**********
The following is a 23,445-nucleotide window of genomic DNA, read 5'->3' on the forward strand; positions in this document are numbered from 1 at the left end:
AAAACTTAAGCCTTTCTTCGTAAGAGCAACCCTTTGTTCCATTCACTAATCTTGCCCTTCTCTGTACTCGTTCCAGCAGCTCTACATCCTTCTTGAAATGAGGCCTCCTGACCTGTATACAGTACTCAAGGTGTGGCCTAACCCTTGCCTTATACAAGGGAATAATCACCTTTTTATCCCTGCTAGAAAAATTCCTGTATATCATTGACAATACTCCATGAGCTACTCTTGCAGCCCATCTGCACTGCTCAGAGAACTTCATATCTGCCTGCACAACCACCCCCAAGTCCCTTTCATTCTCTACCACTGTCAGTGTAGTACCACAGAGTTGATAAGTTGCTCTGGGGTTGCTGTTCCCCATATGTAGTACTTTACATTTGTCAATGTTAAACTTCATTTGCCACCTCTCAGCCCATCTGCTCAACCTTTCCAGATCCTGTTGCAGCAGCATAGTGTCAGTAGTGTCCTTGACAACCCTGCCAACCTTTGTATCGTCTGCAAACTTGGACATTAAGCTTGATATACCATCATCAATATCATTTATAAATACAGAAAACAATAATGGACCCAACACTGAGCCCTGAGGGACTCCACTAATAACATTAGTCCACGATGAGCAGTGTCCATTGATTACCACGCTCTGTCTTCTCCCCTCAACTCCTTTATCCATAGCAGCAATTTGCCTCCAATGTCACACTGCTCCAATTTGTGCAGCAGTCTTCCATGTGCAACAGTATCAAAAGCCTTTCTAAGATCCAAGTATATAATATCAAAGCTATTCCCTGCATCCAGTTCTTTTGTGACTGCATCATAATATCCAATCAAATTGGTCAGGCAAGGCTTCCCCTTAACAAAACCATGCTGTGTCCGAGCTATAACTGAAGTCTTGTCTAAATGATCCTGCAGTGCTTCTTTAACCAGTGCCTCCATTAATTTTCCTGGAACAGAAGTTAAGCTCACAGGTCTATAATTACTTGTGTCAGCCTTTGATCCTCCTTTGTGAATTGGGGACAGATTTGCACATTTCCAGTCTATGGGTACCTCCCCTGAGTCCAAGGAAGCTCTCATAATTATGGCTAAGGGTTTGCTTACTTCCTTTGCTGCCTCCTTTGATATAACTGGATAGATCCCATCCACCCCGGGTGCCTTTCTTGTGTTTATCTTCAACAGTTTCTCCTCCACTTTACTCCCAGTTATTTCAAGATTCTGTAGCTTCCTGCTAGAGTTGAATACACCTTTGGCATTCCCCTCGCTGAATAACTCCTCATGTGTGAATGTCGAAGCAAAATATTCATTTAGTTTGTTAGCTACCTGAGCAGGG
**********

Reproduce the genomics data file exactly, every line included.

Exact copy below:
The following is a 23,445-nucleotide window of genomic DNA, read 5'->3' on the forward strand; positions in this document are numbered from 1 at the left end:
AAAACTTAAGCCTTTCTTCGTAAGAGCAACCCTTTGTTCCATTCACTAATCTTGCCCTTCTCTGTACTCGTTCCAGCAGCTCTACATCCTTCTTGAAATGAGGCCTCCTGACCTGTATACAGTACTCAAGGTGTGGCCTAACCCTTGCCTTATACAAGGGAATAATCACCTTTTTATCCCTGCTAGAAAAATTCCTGTATATCATTGACAATACTCCATGAGCTACTCTTGCAGCCCATCTGCACTGCTCAGAGAACTTCATATCTGCCTGCACAACCACCCCCAAGTCCCTTTCATTCTCTACCACTGTCAGTGTAGTACCACAGAGTTGATAAGTTGCTCTGGGGTTGCTGTTCCCCATATGTAGTACTTTACATTTGTCAATGTTAAACTTCATTTGCCACCTCTCAGCCCATCTGCTCAACCTTTCCAGATCCTGTTGCAGCAGCATAGTGTCAGTAGTGTCCTTGACAACCCTGCCAACCTTTGTATCGTCTGCAAACTTGGACATTAAGCTTGATATACCATCATCAATATCATTTATAAATACAGAAAACAATAATGGACCCAACACTGAGCCCTGAGGGACTCCACTAATAACATTAGTCCACGATGAGCAGTGTCCATTGATTACCACGCTCTGTCTTCTCCCCTCAACTCCTTTATCCATAGCAGCAATTTGCCTCCAATGTCACACTGCTCCAATTTGTGCAGCAGTCTTCCATGTGCAACAGTATCAAAAGCCTTTCTAAGATCCAAGTATATAATATCAAAGCTATTCCCTGCATCCAGTTCTTTTGTGACTGCATCATAATATCCAATCAAATTGGTCAGGCAAGGCTTCCCCTTAACAAAACCATGCTGTGTCCGAGCTATAACTGAAGTCTTGTCTAAATGATCCTGCAGTGCTTCTTTAACCAGTGCCTCCATTAATTTTCCTGGAACAGAAGTTAAGCTCACAGGTCTATAATTACTTGTGTCAGCCTTTGATCCTCCTTTGTGAATTGGGGACAGATTTGCACATTTCCAGTCTATGGGTACCTCCCCTGAGTCCAAGGAAGCTCTCATAATTATGGCTAAGGGTTTGCTTACTTCCTTTGCTGCCTCCTTTGATATAACTGGATAGATCCCATCCACCCCGGGTGCCTTTCTTGTGTTTATCTTCAACAGTTTCTCCTCCACTTTACTCCCAGTTATTTCAAGATTCTGTAGCTTCCTGCTAGAGTTGAATACACCTTTGGCATTCCCCTCGCTGAATAACTCCTCATGTGTGAATGTCGAAGCAAAATATTCATTTAGTTTGTTAGCTACCTGAGCAGGG